STREAMS – Supply Chain Tracing and Engagement Methodologies
The STREAMS project seeks to increase downstream tracing of goods made by child labor and forced labor. The project is developing a comprehensive analytical framework for use by a broad set of stakeholders to categorize supply chains and methods for tracing and validating supply chain connections. The project will disseminate the supply chain tracing tools and methodologies to enable and promote adoption by diverse actors across sectors.
Global estimates indicate that 160 million children are in child labor and 25 million adults and children are in forced labor worldwide. Many of these people, and the goods produced through their labor, are part of vast and complex global supply chains. Increasingly, governments, civil society, and consumers are seeking ways to hold companies accountable for exploitative labor conditions throughout their supply chains. Similarly, responsible companies are seeking ways to identify abusive labor practices within their complex global supply chains and to mitigate and remediate such abuses.
However, several factors make supply chain tracing challenging. While child labor and forced labor can occur at any stage in a company’s supply chain, research indicates that the risk of these exploitative labor practices is often greatest in upstream production activities, such as raw material extraction and agricultural production, which serve as inputs to other industries. Yet to date the scope of tracing and research in this area has mostly been restricted to first tier primary suppliers. As supply chains become more complex, tracking a vast number of suppliers to trace the origins of products, particularly the raw sources from upstream in the supply chain, remains a significant challenge. The fragmentation and global dispersion of supply chains across international borders may obstruct the visibility of certain suppliers, making some areas of a supply chain opaque.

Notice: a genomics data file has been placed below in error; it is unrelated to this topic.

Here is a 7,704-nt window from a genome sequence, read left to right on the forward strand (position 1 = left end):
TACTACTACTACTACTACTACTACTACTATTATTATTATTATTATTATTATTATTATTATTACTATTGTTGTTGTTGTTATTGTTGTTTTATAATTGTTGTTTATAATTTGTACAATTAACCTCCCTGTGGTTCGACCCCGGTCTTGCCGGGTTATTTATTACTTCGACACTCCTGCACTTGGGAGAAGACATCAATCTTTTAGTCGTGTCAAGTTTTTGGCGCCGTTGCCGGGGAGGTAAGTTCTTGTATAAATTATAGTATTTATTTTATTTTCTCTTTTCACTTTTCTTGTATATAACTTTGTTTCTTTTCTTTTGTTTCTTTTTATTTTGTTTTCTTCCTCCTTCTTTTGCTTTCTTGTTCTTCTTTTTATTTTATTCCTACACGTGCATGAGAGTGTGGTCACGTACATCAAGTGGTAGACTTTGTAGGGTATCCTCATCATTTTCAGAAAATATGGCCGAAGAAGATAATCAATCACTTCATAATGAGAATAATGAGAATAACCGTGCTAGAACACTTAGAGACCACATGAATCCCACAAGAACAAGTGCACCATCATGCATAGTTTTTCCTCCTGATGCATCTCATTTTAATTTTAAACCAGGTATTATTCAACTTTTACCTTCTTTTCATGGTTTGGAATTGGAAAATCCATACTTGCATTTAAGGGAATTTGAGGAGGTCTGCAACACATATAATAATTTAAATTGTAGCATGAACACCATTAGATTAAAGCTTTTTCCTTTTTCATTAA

The STREAMS project works to increase the downstream tracing of goods made by child labor and forced labor. STREAMS aims to conduct pilot tracing with three upstream goods in the garment sector of India: raw cotton, thread/yarn, and textiles. In support of achieving the objective, the project will produce the following outputs:
- Output 1: Increasing the number of tested supply chain tracing methodologies
STREAMS will document the results of the tracing exercises, the methodologies developed, lessons learned, and provide recommendations for replicating the tracing exercises. The report will identify knowledge gaps, legal and/or enforcement gaps, and other challenges that pose constraints to supply chain tracing, and include recommendations for addressing those challenges. The report will also identify identified leverage points to address child labor or forced labor for identified goods in the supply chain.
- Output 2: Increasing the number of piloted tools for supply chain tracing;
STREAMS will develop and publish tools that will allow other stakeholders to replicate tracing of supply chains for other goods using the methodologies applied under Output 1. STREAMS will describe the tools developed under this output, and how each tool will contribute to the knowledge base on supply chain tracing.
- Output 3: Increasing the dissemination of supply chain tracing tools and methodologies to a broad range of stakeholders.
STREAMS will develop a dissemination strategy during the course of the project. STREAMS will also implement a communications plan to promote awareness-raising on supply chain tracing methodologies and engage a broad range of stakeholders on best practices for conducting supply chain tracing.